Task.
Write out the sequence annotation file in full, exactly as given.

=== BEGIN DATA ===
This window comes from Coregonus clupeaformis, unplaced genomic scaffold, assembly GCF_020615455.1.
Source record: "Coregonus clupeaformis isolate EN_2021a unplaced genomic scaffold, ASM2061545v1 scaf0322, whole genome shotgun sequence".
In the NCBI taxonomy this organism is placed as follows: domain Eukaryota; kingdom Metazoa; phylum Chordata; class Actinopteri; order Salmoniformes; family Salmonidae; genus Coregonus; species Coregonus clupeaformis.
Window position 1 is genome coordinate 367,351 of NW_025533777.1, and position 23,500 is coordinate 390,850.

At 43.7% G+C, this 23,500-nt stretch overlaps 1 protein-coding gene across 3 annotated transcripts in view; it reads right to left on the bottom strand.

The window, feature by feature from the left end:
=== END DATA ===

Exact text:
This window comes from Coregonus clupeaformis, unplaced genomic scaffold, assembly GCF_020615455.1.
Source record: "Coregonus clupeaformis isolate EN_2021a unplaced genomic scaffold, ASM2061545v1 scaf0322, whole genome shotgun sequence".
In the NCBI taxonomy this organism is placed as follows: domain Eukaryota; kingdom Metazoa; phylum Chordata; class Actinopteri; order Salmoniformes; family Salmonidae; genus Coregonus; species Coregonus clupeaformis.
Window position 1 is genome coordinate 367,351 of NW_025533777.1, and position 23,500 is coordinate 390,850.

At 43.7% G+C, this 23,500-nt stretch overlaps 1 protein-coding gene across 3 annotated transcripts in view; it reads right to left on the bottom strand.

The window, feature by feature from the left end: